Tijuana culture is defined by the border. It is a transnational city with a transient population of people from all over Latin America who are on their way to the United States or have been deported from the US and have no other destination. But there is also a local population of people who have lived their entire lives in TJ and call it home. These locals have cultivated a renaissance in Tijuana that has made it one of the safest and hippest cities in Mexico today. Artists, creatives, techies, entrepreneurs, and chefs from Mexico City are moving to Tijuana and other parts of Baja to start businesses. It’s more affordable, it’s closer to the US, and it can more easily access US markets and industries, while still being in Mexico. These creatives have developed a booming scene that is attracting Californian and Mexican tourists alike who come for the 3-star Michelin farm-to-table Mexican fusion restaurants, wine tasting at scenic vineyards, artist happenings, glamping, beaches, and micro-breweries. And then there are the US spring breakers who come to Tijuana for debauchery. There are multi-national sweatshops and there is a burgeoning post-production film industry from Hollywood who outsources high technical skill at a lower cost than in Los Angeles.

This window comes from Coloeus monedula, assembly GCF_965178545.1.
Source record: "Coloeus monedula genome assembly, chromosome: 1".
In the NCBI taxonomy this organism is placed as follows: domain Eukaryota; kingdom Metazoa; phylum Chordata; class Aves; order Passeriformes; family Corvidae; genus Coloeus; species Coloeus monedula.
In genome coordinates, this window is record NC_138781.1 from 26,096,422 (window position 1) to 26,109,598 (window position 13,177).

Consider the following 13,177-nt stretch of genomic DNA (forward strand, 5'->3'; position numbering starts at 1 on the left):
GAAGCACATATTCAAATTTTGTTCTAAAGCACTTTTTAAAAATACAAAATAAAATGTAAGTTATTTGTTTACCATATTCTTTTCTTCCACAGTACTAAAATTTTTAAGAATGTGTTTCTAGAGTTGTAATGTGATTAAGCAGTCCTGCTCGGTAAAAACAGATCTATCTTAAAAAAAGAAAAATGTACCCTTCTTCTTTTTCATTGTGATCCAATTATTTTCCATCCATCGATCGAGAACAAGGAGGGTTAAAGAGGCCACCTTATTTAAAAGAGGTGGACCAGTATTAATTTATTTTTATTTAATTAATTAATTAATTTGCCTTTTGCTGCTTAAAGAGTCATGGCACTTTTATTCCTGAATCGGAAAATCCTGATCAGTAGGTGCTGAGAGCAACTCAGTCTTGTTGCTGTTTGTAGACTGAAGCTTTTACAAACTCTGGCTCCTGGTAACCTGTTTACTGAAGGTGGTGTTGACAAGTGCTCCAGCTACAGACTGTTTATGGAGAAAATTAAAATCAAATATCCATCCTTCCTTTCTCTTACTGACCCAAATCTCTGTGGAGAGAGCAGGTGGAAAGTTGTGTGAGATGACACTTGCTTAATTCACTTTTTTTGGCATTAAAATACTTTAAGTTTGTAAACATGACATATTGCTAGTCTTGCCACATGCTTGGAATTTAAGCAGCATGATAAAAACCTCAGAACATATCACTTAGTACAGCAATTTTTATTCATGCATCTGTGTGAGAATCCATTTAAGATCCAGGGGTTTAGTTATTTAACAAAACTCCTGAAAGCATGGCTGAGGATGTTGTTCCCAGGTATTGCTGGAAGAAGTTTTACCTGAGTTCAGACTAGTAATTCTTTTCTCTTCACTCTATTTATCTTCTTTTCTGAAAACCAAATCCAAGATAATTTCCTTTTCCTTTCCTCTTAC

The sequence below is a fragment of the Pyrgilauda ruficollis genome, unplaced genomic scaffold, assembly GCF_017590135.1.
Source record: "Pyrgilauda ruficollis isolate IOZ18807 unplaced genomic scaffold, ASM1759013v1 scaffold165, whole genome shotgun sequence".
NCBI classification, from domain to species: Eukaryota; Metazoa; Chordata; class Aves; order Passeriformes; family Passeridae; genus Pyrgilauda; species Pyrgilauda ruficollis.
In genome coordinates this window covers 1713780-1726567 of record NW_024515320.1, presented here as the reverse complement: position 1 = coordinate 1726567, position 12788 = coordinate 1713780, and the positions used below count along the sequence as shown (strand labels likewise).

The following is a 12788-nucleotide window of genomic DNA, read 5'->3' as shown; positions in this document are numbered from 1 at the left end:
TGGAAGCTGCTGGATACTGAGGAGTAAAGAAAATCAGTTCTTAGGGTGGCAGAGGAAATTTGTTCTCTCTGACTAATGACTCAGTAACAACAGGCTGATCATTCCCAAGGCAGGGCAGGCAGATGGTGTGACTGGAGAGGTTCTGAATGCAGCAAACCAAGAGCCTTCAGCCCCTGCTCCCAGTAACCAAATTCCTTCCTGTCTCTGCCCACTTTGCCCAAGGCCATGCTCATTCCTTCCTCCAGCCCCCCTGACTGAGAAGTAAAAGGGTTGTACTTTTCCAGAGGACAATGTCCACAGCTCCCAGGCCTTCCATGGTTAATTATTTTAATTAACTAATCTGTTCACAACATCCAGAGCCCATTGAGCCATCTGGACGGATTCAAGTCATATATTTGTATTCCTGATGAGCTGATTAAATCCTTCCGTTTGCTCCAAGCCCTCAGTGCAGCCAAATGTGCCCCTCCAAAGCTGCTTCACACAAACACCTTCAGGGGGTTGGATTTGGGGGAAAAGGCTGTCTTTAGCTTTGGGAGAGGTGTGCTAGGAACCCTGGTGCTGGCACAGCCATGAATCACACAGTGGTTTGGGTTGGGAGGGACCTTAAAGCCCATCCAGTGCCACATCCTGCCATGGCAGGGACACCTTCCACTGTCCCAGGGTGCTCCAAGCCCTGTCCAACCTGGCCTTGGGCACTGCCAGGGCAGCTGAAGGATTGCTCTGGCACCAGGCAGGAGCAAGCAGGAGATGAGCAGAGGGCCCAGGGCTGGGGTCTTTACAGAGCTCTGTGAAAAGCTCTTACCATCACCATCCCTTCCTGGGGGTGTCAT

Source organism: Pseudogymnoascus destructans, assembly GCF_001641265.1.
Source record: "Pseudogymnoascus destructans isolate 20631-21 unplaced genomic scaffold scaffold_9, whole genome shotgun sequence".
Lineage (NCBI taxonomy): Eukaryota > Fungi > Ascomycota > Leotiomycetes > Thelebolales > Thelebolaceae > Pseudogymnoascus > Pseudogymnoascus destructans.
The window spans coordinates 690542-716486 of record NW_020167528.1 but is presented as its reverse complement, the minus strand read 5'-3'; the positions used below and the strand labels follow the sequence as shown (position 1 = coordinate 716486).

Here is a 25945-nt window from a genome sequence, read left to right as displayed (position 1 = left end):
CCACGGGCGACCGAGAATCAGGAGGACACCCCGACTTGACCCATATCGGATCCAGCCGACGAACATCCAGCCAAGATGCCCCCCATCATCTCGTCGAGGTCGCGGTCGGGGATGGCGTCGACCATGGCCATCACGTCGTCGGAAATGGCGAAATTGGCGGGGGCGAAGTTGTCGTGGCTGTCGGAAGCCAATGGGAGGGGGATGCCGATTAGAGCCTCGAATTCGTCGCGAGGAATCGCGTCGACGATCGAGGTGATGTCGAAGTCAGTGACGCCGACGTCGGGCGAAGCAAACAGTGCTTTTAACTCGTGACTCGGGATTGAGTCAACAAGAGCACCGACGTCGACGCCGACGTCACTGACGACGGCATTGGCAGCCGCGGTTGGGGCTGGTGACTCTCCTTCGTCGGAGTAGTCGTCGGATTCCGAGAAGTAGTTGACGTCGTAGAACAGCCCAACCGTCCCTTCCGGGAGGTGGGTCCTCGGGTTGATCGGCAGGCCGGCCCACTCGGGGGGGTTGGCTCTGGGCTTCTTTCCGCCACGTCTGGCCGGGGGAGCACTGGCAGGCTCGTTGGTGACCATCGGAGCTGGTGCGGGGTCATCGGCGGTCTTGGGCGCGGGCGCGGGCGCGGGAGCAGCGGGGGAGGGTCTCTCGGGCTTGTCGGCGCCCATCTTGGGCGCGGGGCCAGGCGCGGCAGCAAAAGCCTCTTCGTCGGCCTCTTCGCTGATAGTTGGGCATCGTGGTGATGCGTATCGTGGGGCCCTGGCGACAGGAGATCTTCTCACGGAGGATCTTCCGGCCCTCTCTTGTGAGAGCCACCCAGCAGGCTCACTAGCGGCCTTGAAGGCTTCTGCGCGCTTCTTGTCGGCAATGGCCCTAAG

One thing Border Labs hopes to achieve is to add underground artist networks to the list of things that Los Angeles and Tijuana have in common. So far we’ve established alliances between arts organizations such as Automata, Human Resources, Theater Communications Group, the Mexican Consulate in L.A., Estación Teatro, Relaciones Inesperadas, and CECUT. We’ve also helped grow the local international experimental performance community. And hopefully a little more transnational empathy will flow to others as it did for me. Finally, we hope that by organizing performance labs on both sides of the border that the wall between us will become a little more porous and a little more obsolete.